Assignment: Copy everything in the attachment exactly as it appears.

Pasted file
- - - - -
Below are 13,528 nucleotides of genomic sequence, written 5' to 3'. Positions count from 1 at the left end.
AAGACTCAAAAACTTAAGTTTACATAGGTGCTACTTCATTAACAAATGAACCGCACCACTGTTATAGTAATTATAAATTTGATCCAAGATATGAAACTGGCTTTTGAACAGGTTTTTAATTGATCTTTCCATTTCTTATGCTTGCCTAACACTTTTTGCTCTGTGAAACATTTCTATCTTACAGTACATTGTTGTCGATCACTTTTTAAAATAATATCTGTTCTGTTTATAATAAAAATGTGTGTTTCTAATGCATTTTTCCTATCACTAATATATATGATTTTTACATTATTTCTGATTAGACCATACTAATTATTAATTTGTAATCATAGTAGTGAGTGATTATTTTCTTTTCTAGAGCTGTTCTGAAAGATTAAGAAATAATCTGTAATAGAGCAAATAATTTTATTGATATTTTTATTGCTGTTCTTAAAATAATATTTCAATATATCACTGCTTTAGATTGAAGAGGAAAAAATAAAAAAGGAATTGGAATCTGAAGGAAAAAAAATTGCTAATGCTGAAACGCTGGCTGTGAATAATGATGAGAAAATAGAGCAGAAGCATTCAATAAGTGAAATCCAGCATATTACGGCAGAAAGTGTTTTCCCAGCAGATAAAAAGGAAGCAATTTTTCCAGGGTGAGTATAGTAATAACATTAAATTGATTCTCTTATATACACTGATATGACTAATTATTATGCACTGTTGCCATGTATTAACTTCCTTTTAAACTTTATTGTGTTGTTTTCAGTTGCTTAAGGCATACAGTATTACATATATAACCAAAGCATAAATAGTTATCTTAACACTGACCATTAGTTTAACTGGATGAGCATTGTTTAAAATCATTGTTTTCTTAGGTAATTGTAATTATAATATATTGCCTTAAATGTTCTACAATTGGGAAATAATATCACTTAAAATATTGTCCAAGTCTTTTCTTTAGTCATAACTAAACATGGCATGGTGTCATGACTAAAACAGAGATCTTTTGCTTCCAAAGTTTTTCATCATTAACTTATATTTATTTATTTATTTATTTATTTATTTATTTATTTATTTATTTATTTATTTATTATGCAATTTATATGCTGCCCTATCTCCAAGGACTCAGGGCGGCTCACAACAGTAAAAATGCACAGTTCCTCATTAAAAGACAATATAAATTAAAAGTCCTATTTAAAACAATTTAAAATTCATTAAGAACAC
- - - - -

Below are 13,528 nucleotides of genomic sequence, written 5' to 3'. Positions count from 1 at the left end.
AAGACTCAAAAACTTAAGTTTACATAGGTGCTACTTCATTAACAAATGAACCGCACCACTGTTATAGTAATTATAAATTTGATCCAAGATATGAAACTGGCTTTTGAACAGGTTTTTAATTGATCTTTCCATTTCTTATGCTTGCCTAACACTTTTTGCTCTGTGAAACATTTCTATCTTACAGTACATTGTTGTCGATCACTTTTTAAAATAATATCTGTTCTGTTTATAATAAAAATGTGTGTTTCTAATGCATTTTTCCTATCACTAATATATATGATTTTTACATTATTTCTGATTAGACCATACTAATTATTAATTTGTAATCATAGTAGTGAGTGATTATTTTCTTTTCTAGAGCTGTTCTGAAAGATTAAGAAATAATCTGTAATAGAGCAAATAATTTTATTGATATTTTTATTGCTGTTCTTAAAATAATATTTCAATATATCACTGCTTTAGATTGAAGAGGAAAAAATAAAAAAGGAATTGGAATCTGAAGGAAAAAAAATTGCTAATGCTGAAACGCTGGCTGTGAATAATGATGAGAAAATAGAGCAGAAGCATTCAATAAGTGAAATCCAGCATATTACGGCAGAAAGTGTTTTCCCAGCAGATAAAAAGGAAGCAATTTTTCCAGGGTGAGTATAGTAATAACATTAAATTGATTCTCTTATATACACTGATATGACTAATTATTATGCACTGTTGCCATGTATTAACTTCCTTTTAAACTTTATTGTGTTGTTTTCAGTTGCTTAAGGCATACAGTATTACATATATAACCAAAGCATAAATAGTTATCTTAACACTGACCATTAGTTTAACTGGATGAGCATTGTTTAAAATCATTGTTTTCTTAGGTAATTGTAATTATAATATATTGCCTTAAATGTTCTACAATTGGGAAATAATATCACTTAAAATATTGTCCAAGTCTTTTCTTTAGTCATAACTAAACATGGCATGGTGTCATGACTAAAACAGAGATCTTTTGCTTCCAAAGTTTTTCATCATTAACTTATATTTATTTATTTATTTATTTATTTATTTATTTATTTATTTATTTATTTATTTATTATGCAATTTATATGCTGCCCTATCTCCAAGGACTCAGGGCGGCTCACAACAGTAAAAATGCACAGTTCCTCATTAAAAGACAATATAAATTAAAAGTCCTATTTAAAACAATTTAAAATTCATTAAGAACAC